• Limit the construction of new shoreline structures to those necessary to protect existing development for its foreseeable life or public beaches in danger from erosion, consistent with state law
  • Limit redevelopment in hazardous areas to not increase non-conforming uses and provide for the eventual conversion of existing development to conforming uses
  • Minimize the environmental impacts of necessary shoreline structure development including by reducing beach encroachment and using designs that mimic natural shoreline features
  • Avoid or minimize the impacts of necessary shoreline structure on public beach access and recreation
  • Require that the unavoidable impacts of shoreline structures on public access, beaches, and other public trust coastal resources be fully mitigated in kind or with in-lieu fees
Public Comment
Commission staff is now seeking input on the Draft Sea-level Rise Policy Guidance. To download the document, please visit: . Comments can be submitted via email to, by U.S. mail to 45 Fremont Street, Suite 2000, SF, CA 94105, or orally at Commission public hearings in November, December 2013 and/or January 2014. Please send your comments as soon as possible, and no later than Wednesday, January 15, 2014.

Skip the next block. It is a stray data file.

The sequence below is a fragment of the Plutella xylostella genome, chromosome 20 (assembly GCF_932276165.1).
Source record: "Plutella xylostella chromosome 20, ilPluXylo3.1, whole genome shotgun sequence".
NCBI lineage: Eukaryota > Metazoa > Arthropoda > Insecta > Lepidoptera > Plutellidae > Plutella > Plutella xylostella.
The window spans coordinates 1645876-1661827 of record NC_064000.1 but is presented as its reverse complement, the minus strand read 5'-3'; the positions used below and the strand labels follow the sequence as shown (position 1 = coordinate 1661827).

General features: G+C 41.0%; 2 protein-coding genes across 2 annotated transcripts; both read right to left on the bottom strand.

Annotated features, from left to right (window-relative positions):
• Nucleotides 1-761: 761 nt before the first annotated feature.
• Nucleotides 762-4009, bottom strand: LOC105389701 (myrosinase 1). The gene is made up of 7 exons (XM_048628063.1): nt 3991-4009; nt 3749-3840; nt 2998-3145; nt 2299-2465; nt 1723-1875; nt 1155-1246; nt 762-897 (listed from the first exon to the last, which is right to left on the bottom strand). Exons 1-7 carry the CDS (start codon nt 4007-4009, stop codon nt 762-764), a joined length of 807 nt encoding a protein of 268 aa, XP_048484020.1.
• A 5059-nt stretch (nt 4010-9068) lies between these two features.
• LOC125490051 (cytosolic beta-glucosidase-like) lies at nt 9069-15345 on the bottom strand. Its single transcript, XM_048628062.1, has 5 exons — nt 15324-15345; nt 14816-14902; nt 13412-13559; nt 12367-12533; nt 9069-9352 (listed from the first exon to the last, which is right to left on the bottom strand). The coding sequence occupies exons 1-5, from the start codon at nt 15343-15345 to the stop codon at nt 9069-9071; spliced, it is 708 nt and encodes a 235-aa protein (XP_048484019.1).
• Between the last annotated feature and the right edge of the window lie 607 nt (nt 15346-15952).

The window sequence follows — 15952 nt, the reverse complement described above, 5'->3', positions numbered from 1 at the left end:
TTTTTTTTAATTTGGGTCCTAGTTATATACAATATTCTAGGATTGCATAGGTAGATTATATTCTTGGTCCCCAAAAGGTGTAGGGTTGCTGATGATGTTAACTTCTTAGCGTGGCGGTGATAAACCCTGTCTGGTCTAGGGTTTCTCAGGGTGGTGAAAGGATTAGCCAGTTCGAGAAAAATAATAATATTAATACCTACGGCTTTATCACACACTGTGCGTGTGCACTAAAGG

Coastal Beat Story Archive

collapse Year : 2012 ‎(7)
<a href=''>Risk Map Local</a>
<a href=''>FEMA Leverages LiDAR</a>
<a href=''>FEMA’s CCAMP Studies and Our Coast, Our Future</a>
<a href=''>Region IX to Conduct First Flood Risk Review Meeting for CCAMP</a>
collapse Year : 2013 ‎(19)
<a href=''>FEMA Partners with Oceanweather and Scripps Institution of Oceanography to Bring Modeling Expertise to CCAMP OPC Study</a>
<a href=''>FEMA Region IX Holds Meetings for the California Coastal Analysis and Mapping Project / Open Pacific Coast Study</a>
<a href=''>Primary Frontal Dune Coastal High Hazard Area Mapping Requirements</a>
<a href=''>FEMA Holds South Bay Workshop to Kick-off Detailed Analysis in the South Bay Counties</a>
<a href=''>Translating Coastal Flood Hazard Modeling Results into Floodplain Mapping</a>
<a href=''>Terrain Modeling in FEMA’s California Coastal Flood Studies</a>
<a href=''>Join FEMA’s Community Rating System Program Using California’s Statewide Floodplain Management Activities</a>
<a href=''>Coastal Flood Processes Along the California Coast</a>
<a href=''>FEMA’s Annual Risk Awareness Survey: Findings from Previous Surveys and the Focus for the 2013 Survey</a>
collapse Year : 2014 ‎(9)
<a href=''>E386 Residential Coastal Construction</a>
<a href=''>Engaging Stakeholders to Help Communicate Impacts of BW-12</a>
<a href=''></a>
<a href=''>California Coastal Storm History Part Two – Ventura County</a>
<a href=''>Redelineation: What does it mean for me?</a>
collapse Year : 2015 ‎(2)